As a Justice Department lawyer defended a policy requiring tens of thousands of asylum seekers to wait in Mexico while their cases are processed, a federal appeals judge reminded the Trump administration attorney that his time was running out, advising him to address an area of “real trouble” in the government’s arguments.
“You don’t even ask whether they have any kind of fear,” Judge William Fletcher of the 9th Circuit Court of Appeals, one of three circuit judges hearing the case on Tuesday in San Francisco, told Scott Stewart, a deputy assistant attorney general. Fletcher referenced the principle of “non-refoulement,” a standard in international law that bars countries from sending asylum seekers to countries where they may face persecution. One of the pillars of the legal challenges to the so-called “Remain in Mexico” policy is that the administration is violating this cornerstone of international refugee law by returning migrants — including families with small children — to dangerous Mexican border cities.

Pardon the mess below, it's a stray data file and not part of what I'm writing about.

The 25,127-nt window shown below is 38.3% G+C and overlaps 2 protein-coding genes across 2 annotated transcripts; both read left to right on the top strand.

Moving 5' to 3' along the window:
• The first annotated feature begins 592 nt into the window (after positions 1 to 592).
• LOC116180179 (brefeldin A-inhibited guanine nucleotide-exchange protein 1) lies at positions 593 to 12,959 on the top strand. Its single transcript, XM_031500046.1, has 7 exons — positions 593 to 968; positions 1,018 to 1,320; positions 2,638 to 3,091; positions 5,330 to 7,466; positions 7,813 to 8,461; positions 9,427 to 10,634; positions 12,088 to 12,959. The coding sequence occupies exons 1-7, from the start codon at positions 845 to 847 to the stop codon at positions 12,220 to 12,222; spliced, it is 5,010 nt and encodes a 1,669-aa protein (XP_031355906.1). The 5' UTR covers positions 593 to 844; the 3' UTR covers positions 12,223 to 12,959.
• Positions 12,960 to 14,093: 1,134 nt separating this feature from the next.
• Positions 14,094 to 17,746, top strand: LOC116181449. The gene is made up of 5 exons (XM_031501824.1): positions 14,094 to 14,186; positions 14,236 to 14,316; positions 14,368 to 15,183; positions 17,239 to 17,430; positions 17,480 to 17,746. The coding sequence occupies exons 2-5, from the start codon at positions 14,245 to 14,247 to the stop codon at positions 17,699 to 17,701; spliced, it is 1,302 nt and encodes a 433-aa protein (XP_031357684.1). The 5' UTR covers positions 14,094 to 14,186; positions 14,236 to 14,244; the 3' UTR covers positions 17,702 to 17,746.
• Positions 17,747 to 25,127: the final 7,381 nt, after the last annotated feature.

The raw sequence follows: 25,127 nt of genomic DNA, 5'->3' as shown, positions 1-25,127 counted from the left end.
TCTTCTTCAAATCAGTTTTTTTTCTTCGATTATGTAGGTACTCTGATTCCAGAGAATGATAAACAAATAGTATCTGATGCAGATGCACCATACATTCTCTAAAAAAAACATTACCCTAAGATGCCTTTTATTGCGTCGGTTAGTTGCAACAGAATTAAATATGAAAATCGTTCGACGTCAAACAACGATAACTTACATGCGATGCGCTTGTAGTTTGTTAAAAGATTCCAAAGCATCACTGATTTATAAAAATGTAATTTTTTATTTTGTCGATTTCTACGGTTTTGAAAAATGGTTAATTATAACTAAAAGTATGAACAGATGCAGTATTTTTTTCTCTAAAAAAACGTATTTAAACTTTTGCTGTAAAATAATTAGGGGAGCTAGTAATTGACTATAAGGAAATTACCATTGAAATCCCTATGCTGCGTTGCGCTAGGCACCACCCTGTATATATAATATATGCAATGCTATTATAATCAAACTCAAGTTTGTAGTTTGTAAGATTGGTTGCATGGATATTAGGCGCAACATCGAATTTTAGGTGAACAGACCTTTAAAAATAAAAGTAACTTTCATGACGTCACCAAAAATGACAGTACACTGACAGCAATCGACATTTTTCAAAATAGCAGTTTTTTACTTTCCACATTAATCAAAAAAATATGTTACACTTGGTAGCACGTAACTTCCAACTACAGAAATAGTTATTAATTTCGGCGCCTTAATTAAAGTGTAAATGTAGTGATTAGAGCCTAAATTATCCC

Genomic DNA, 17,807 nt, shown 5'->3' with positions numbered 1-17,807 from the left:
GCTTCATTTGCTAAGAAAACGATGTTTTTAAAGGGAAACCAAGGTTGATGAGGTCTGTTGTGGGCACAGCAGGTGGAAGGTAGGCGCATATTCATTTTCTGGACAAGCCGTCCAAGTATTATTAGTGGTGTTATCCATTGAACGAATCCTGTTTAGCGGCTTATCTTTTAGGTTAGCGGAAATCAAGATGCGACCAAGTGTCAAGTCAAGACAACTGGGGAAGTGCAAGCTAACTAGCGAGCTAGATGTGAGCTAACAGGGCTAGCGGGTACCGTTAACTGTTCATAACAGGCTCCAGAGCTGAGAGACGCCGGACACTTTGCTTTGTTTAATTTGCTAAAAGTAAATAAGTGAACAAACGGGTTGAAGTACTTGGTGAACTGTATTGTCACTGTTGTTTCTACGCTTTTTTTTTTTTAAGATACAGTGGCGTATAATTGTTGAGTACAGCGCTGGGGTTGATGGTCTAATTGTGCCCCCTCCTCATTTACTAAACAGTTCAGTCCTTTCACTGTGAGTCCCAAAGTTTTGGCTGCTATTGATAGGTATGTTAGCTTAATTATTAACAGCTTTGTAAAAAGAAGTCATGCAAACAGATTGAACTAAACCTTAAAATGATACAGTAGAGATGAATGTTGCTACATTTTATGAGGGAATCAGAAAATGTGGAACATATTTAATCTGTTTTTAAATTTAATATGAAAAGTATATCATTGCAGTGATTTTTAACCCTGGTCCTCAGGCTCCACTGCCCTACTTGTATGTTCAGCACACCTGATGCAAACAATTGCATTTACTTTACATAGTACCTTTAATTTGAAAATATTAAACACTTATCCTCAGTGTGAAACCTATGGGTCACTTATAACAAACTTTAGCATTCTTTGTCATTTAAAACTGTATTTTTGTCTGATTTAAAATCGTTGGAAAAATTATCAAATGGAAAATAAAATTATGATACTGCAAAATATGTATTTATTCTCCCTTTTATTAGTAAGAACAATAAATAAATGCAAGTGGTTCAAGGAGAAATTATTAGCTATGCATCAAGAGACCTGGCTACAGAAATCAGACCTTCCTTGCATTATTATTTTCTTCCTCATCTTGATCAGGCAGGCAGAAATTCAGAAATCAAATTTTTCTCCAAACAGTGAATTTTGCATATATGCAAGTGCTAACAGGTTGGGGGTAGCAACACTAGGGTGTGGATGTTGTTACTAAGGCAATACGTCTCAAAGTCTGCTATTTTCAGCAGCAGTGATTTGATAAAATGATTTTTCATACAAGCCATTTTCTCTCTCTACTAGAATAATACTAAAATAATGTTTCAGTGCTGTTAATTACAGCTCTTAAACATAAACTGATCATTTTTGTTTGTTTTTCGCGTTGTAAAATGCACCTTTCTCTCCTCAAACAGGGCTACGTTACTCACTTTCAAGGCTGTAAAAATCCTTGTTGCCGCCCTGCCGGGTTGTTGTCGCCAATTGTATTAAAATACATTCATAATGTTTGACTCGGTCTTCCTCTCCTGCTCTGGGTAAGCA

Under the Migrant Protection Protocols (MPP) program, U.S. officials do not affirmatively ask migrants if they fear going back to Mexico before sending them there. As of this week, the administration has returned more than 50,000 asylum seekers to Mexico under this policy, according to Customs and Border Protection (CBP), the agency that oversees the returns. The oral arguments before the three-judge panel on Tuesday represented the latest phase of litigation surrounding the MPP program since the same circuit court last spring delayed an injunction by a district judge and allowed the administration to implement the policy while the merits of the legal challenges to it are reviewed.On Tuesday, the plaintiffs, a group of immigrant advocacy groups represented by the American Civil Liberties Union (ACLU), asked the panel to uphold the injunction a judge in San Francisco made in April and to prevent the administration from continuing to implement the policy.When Stewart defended the practice of not asking migrants placed in this program whether they fear persecution in Mexico as “reasonable,” Fletcher quickly interjected. “But you’re giving them nothing,” he told Stewart. “That is to say, you’re not even asking them the key question with respect to refoulement: that is to say, ‘Are you afraid?'” The Justice Department lawyer suggested migrants could simply inform U.S. officials of any fear they have about staying in Mexico — even if they are not specifically asked. “Purportedly these plaintiffs are asylum seekers who are, at least according to their claims, fleeing persecution and have fears, including in Mexico,” Stewart said. “It would be logical for them and the agency can reasonably conclude that they would volunteer their harm.” But Fletcher remained unconvinced by Stewart’s argument. “Do you have anything other than speculation to support that?” he asked the government lawyer.